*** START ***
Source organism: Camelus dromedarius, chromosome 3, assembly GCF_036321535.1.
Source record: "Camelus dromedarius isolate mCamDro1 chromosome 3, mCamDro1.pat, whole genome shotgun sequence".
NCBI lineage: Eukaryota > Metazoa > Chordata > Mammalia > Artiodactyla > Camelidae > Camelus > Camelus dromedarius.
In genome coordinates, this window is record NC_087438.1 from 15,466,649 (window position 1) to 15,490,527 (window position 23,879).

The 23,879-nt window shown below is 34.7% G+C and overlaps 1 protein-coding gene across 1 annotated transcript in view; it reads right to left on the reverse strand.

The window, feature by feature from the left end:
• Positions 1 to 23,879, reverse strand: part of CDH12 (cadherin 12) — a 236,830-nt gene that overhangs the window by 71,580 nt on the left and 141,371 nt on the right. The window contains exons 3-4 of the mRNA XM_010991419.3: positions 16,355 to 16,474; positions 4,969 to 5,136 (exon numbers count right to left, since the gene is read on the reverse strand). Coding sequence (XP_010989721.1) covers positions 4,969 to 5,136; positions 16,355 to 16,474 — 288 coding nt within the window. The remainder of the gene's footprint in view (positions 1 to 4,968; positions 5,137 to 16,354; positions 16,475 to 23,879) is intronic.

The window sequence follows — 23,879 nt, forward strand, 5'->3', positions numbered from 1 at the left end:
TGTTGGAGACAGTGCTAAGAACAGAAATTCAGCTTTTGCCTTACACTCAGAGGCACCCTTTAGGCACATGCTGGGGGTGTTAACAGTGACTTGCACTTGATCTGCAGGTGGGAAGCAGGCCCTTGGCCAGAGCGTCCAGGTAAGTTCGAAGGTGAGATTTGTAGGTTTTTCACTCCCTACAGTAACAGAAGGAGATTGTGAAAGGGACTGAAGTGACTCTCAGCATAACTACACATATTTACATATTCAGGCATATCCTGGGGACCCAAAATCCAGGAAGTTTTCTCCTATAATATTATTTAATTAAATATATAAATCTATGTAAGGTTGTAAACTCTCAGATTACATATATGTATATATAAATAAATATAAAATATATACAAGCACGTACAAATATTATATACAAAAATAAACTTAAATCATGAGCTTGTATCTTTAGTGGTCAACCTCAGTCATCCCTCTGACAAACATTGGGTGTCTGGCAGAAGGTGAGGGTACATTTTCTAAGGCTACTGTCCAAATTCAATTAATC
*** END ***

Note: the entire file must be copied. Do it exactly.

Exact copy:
Source organism: Camelus dromedarius, chromosome 3, assembly GCF_036321535.1.
Source record: "Camelus dromedarius isolate mCamDro1 chromosome 3, mCamDro1.pat, whole genome shotgun sequence".
NCBI lineage: Eukaryota > Metazoa > Chordata > Mammalia > Artiodactyla > Camelidae > Camelus > Camelus dromedarius.
In genome coordinates, this window is record NC_087438.1 from 15,466,649 (window position 1) to 15,490,527 (window position 23,879).

The 23,879-nt window shown below is 34.7% G+C and overlaps 1 protein-coding gene across 1 annotated transcript in view; it reads right to left on the reverse strand.

The window, feature by feature from the left end:
• Positions 1 to 23,879, reverse strand: part of CDH12 (cadherin 12) — a 236,830-nt gene that overhangs the window by 71,580 nt on the left and 141,371 nt on the right. The window contains exons 3-4 of the mRNA XM_010991419.3: positions 16,355 to 16,474; positions 4,969 to 5,136 (exon numbers count right to left, since the gene is read on the reverse strand). Coding sequence (XP_010989721.1) covers positions 4,969 to 5,136; positions 16,355 to 16,474 — 288 coding nt within the window. The remainder of the gene's footprint in view (positions 1 to 4,968; positions 5,137 to 16,354; positions 16,475 to 23,879) is intronic.

The window sequence follows — 23,879 nt, forward strand, 5'->3', positions numbered from 1 at the left end:
TGTTGGAGACAGTGCTAAGAACAGAAATTCAGCTTTTGCCTTACACTCAGAGGCACCCTTTAGGCACATGCTGGGGGTGTTAACAGTGACTTGCACTTGATCTGCAGGTGGGAAGCAGGCCCTTGGCCAGAGCGTCCAGGTAAGTTCGAAGGTGAGATTTGTAGGTTTTTCACTCCCTACAGTAACAGAAGGAGATTGTGAAAGGGACTGAAGTGACTCTCAGCATAACTACACATATTTACATATTCAGGCATATCCTGGGGACCCAAAATCCAGGAAGTTTTCTCCTATAATATTATTTAATTAAATATATAAATCTATGTAAGGTTGTAAACTCTCAGATTACATATATGTATATATAAATAAATATAAAATATATACAAGCACGTACAAATATTATATACAAAAATAAACTTAAATCATGAGCTTGTATCTTTAGTGGTCAACCTCAGTCATCCCTCTGACAAACATTGGGTGTCTGGCAGAAGGTGAGGGTACATTTTCTAAGGCTACTGTCCAAATTCAATTAATC